Where has the time gone? Pretty soon this blog will be sneaking cigarettes and looking at girly magazines. I never expected it to survive this long.
Sometime around the 7th of July, 2008, I decided to start Flabbergasted Vibes. It didn’t really have much of a master plan or identity at the time, as I’ve recounted here on the ABOUT page of our new home – which my metrics tells me has only been visited by a handful of people, so take a moment to read it if you’re interested.
According to my records, the first post commemorated the second anniversary of the death of surrealist poet and pop-star-for-a-minute, Roger “Syd” Barrett (shown above in his London flat), who has now been deceased for ten years after walking away from the spotlight in 1974. Other posts from the first week or so of existence included records by Bridget St. John, the first ‘Black Rio’ compilation, a Joe Gibbs compilation, The Rail Band, Joyce, and Cassiano. Most or all of those are set to “invisible” now because they don’t really fit with the style of presentation that has developed here. After a while, I also started up the under-nourished ‘Flabbergasted Folk’ blog where I could post about acoustic music. I’ve had several requests to revive that idea but maintaining two music blogs isn’t really feasible for me. Maybe I’ll just start posting the occasional pastoral folk record here, as long as it has some vibes to it.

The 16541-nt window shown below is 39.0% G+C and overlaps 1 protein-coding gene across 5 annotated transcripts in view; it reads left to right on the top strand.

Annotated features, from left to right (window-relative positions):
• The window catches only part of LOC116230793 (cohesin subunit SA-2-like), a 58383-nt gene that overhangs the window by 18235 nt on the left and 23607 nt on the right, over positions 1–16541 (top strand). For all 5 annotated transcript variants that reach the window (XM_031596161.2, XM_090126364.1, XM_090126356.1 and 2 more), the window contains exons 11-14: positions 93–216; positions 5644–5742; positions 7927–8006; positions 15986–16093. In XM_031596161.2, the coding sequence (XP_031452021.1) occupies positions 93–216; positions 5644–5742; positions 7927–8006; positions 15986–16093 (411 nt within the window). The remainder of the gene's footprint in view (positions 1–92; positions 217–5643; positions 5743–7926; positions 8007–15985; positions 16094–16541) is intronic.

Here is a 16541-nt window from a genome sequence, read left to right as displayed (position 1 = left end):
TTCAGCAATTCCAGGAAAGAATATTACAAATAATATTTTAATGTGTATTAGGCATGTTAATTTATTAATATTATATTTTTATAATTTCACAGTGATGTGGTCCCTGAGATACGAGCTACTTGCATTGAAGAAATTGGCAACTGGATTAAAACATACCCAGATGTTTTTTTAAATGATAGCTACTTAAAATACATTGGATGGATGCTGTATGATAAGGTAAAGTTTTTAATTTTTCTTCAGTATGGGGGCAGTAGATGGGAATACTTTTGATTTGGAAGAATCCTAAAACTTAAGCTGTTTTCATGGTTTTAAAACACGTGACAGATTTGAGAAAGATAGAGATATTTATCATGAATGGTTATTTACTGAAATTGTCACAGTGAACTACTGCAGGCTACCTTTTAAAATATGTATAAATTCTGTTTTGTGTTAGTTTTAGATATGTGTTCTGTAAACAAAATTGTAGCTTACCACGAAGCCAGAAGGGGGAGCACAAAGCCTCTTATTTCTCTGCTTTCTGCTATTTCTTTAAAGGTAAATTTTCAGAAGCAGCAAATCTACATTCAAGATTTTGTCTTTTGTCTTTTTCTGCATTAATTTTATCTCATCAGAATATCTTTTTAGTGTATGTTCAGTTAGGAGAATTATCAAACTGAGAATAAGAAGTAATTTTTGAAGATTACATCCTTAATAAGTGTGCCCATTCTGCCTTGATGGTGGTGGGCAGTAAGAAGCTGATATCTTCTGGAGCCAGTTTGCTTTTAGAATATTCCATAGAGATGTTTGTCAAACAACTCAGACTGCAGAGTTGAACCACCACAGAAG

I don’t really have a proper anniversary / birthday post in terms of highlighting a particular record today, so how about I just post this video of David Bowie covering Syd Barrett, in what was probably the most interesting track on his ‘Pinups’ record:
It’s missing some of the spontaneity and fun of the original, but it’s still pretty neat. I remember reading somewhere that Bowie claimed Barrett was the first pop singer he had heard who didn’t try to sound American, or at least try to make themselves less English. Apparently this was a huge revelation to him, giving him the inspiration to sing in his natural voice. Fellow cosmic glam-rocker Marc Bolan reportedly used to hang around the office of Floyd’s management, chatting up the secretary, just for a chance to catch Barrett in the hallway and soak up some of his mojo. It’s unfortunate that the pressures of sudden fame, a Swinging London lifestyle, and the stigma of what was most certainly a congenital mental health issue (schizophrenia’s favorite victims are males in their 20s) would cut his musical career short, but I’m glad for the handful of records he left behind. A visual artist before he turned to music, he still continued to paint after his “early retirement”, and occasionally burned his canvasses in the garden.
So here’s to perseverance in the face of obscurity, and with luck there may even be a 9th and 10th birthday for this blog. Thanks to the small but loyal readership for keeping me engaged.